A step to a cure

Ashley Irl never thought the birthmark on her leg that she was born with was anything but just that. Now a senior majoring in finance and international business, Irl has come a long way since learning that the birthmark was cancerous.

“When I was in eighth grade it was raised and growing in size,” Irl said. “I got it checked out and my doctor was concerned,” she said about the growth that was eventually diagnosed as a cancerous topical melanoma.

“I was really lucky . it was completely topical,” Irl said, though she did need to have two surgeries before 10th grade.

One way Irl said she remains optimistic that a cure for cancer will eventually be discovered is by participating in Relay for Life – an all night walk-a-thon, sponsored by the American Cancer Society – to raise money for research and to lend support for those who have been touched by the disease.

This year Irl is the chair of the first GW-sponsored Relay for Life, which will take place at Smith Center on April 12 from 7 p.m. to 7 a.m. There are 15 other students sitting on the committee – four of whom have been diagnosed with cancer.

“It’s an honor to be a part of that,” Irl said. “It’s great to see the support, to talk to other people who have been affected.”

More than 4,800 Relays for Life occur nationwide each year, according to the event’s Web site. Teams of eight to 15 members camp out in tents overnight and are required to keep one participant on the track at all times. The fundraiser began in 1986 and has grown in popularity since.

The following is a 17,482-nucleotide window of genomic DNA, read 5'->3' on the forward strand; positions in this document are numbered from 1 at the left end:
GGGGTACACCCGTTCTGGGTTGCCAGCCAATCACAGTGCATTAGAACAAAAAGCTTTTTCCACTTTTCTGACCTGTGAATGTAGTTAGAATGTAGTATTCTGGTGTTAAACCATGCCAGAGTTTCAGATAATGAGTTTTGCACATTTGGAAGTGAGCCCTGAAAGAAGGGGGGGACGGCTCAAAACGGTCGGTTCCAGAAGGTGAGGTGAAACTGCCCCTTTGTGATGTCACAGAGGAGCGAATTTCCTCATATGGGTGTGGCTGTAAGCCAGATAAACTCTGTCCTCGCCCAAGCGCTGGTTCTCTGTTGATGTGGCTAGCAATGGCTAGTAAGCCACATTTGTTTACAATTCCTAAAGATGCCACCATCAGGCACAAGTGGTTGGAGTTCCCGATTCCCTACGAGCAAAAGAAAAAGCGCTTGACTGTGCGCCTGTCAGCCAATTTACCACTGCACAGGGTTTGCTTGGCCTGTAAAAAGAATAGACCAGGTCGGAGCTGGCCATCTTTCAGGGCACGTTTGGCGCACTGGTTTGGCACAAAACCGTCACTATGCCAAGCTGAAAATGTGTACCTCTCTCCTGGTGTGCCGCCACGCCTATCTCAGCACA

In years past, GW students interested in Relay for Life have had to participate in the one sponsored on the campus of American, but thanks to the leadership of Irl and others, GW will host its own Relay for Life for the first time.

Presidential Administrative Fellow Bianca Garcia was getting ready to go abroad her junior year when she was diagnosed with thyroid cancer at 20.

“I had to get surgery a week and a half after I was diagnosed. They removed the whole thyroid and all the glands,” Garcia said. Though she underwent radiation and took a semester off of school, Garcia still needs to go to her doctor for checkups every three months.

Now a candidate for her master’s in international affairs, Garcia is the sponsorship chair for GW’s Relay for Life because she said the event provides an outlet to recognize cancer survivors and to commemorate those whose lives were changed forever.

“I feel like I’ve been given a second chance. I can’t waste it,” she said.

Similar to Garcia, sophomore Vlada Kalutski is also a survivor of thyroid cancer.

“I was diagnosed when I was a sophomore in high school, so it has been four years now,” said Kalutski, the recruitment chair for GW’s Relay for Life.

“Being on the committee and seeing the event come together was one of the most rewarding experiences of my life, Kalutski said “It was important to me because it was my way of taking control of something that took me by surprise.”

Starting March 2, the Relay for Life committee will be going dorm to dorm throughout campus, holding bake sales and selling T-shirts, among many other efforts in order to raise money and get people to register for GW’s Relay for Life.

Senior Matt White, the survivorship chair for GW’s Relay for Life, said that the event is not just for people who have been diagnosed with cancer – it is also those who have had a relative with cancer or for people who simply have a desire to make a difference.

White said, “It’s a night that’s dedicated towards fighting back against a disease that affects the life of millions of millions of people directly, and that’s not just those who have cancer, those are the families and the children and the husbands and the wives whose spouse or mother or father has been diseased.”

White said that because so many people have been diagnosed with cancer, the disease has touched many lives and events like Relay for Life are so important.

He said, “We are there with them. It affects all of us.”

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